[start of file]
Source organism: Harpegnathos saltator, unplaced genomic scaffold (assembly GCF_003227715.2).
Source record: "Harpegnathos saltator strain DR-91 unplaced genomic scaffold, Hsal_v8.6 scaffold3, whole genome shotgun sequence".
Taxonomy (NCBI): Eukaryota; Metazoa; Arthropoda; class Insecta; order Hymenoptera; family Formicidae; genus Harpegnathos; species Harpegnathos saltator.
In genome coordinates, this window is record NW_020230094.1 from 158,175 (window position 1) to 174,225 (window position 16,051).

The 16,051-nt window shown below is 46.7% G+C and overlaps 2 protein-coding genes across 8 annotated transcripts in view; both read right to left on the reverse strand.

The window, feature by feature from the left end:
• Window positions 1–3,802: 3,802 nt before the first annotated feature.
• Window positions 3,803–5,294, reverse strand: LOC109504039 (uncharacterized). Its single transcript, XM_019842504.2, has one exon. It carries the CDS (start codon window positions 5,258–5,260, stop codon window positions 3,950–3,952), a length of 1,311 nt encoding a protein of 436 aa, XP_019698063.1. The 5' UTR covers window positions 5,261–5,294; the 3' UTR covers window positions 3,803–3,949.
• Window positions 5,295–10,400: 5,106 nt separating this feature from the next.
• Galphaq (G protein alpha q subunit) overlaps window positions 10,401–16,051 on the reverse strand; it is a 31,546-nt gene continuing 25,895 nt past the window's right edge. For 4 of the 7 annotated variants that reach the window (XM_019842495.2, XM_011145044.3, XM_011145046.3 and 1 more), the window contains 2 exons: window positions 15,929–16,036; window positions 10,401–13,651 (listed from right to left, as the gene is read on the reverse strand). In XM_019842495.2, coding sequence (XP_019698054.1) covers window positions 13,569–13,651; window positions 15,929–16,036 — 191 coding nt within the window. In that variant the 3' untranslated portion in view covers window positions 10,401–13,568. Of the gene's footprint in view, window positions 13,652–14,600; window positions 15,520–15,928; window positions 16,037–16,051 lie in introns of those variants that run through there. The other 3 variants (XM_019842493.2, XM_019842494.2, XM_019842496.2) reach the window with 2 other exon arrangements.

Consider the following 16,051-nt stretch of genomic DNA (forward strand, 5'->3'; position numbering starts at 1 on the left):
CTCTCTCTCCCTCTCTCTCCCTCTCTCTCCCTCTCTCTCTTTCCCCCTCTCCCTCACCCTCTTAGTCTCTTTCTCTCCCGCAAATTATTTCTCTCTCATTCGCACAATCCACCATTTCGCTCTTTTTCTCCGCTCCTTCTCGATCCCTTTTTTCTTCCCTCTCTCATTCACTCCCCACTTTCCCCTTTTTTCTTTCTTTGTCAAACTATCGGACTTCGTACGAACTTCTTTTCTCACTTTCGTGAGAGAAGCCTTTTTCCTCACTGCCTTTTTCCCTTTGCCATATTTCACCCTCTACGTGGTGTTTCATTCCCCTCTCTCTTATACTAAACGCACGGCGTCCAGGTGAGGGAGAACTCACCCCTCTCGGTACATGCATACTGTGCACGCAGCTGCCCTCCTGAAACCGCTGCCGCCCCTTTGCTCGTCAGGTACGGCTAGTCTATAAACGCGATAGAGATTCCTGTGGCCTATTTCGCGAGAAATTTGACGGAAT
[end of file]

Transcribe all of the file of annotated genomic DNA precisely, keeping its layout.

Source organism: Harpegnathos saltator, unplaced genomic scaffold (assembly GCF_003227715.2).
Source record: "Harpegnathos saltator strain DR-91 unplaced genomic scaffold, Hsal_v8.6 scaffold3, whole genome shotgun sequence".
Taxonomy (NCBI): Eukaryota; Metazoa; Arthropoda; class Insecta; order Hymenoptera; family Formicidae; genus Harpegnathos; species Harpegnathos saltator.
In genome coordinates, this window is record NW_020230094.1 from 158,175 (window position 1) to 174,225 (window position 16,051).

The 16,051-nt window shown below is 46.7% G+C and overlaps 2 protein-coding genes across 8 annotated transcripts in view; both read right to left on the reverse strand.

The window, feature by feature from the left end:
• Window positions 1–3,802: 3,802 nt before the first annotated feature.
• Window positions 3,803–5,294, reverse strand: LOC109504039 (uncharacterized). Its single transcript, XM_019842504.2, has one exon. It carries the CDS (start codon window positions 5,258–5,260, stop codon window positions 3,950–3,952), a length of 1,311 nt encoding a protein of 436 aa, XP_019698063.1. The 5' UTR covers window positions 5,261–5,294; the 3' UTR covers window positions 3,803–3,949.
• Window positions 5,295–10,400: 5,106 nt separating this feature from the next.
• Galphaq (G protein alpha q subunit) overlaps window positions 10,401–16,051 on the reverse strand; it is a 31,546-nt gene continuing 25,895 nt past the window's right edge. For 4 of the 7 annotated variants that reach the window (XM_019842495.2, XM_011145044.3, XM_011145046.3 and 1 more), the window contains 2 exons: window positions 15,929–16,036; window positions 10,401–13,651 (listed from right to left, as the gene is read on the reverse strand). In XM_019842495.2, coding sequence (XP_019698054.1) covers window positions 13,569–13,651; window positions 15,929–16,036 — 191 coding nt within the window. In that variant the 3' untranslated portion in view covers window positions 10,401–13,568. Of the gene's footprint in view, window positions 13,652–14,600; window positions 15,520–15,928; window positions 16,037–16,051 lie in introns of those variants that run through there. The other 3 variants (XM_019842493.2, XM_019842494.2, XM_019842496.2) reach the window with 2 other exon arrangements.

Consider the following 16,051-nt stretch of genomic DNA (forward strand, 5'->3'; position numbering starts at 1 on the left):
CTCTCTCTCCCTCTCTCTCCCTCTCTCTCCCTCTCTCTCTTTCCCCCTCTCCCTCACCCTCTTAGTCTCTTTCTCTCCCGCAAATTATTTCTCTCTCATTCGCACAATCCACCATTTCGCTCTTTTTCTCCGCTCCTTCTCGATCCCTTTTTTCTTCCCTCTCTCATTCACTCCCCACTTTCCCCTTTTTTCTTTCTTTGTCAAACTATCGGACTTCGTACGAACTTCTTTTCTCACTTTCGTGAGAGAAGCCTTTTTCCTCACTGCCTTTTTCCCTTTGCCATATTTCACCCTCTACGTGGTGTTTCATTCCCCTCTCTCTTATACTAAACGCACGGCGTCCAGGTGAGGGAGAACTCACCCCTCTCGGTACATGCATACTGTGCACGCAGCTGCCCTCCTGAAACCGCTGCCGCCCCTTTGCTCGTCAGGTACGGCTAGTCTATAAACGCGATAGAGATTCCTGTGGCCTATTTCGCGAGAAATTTGACGGAAT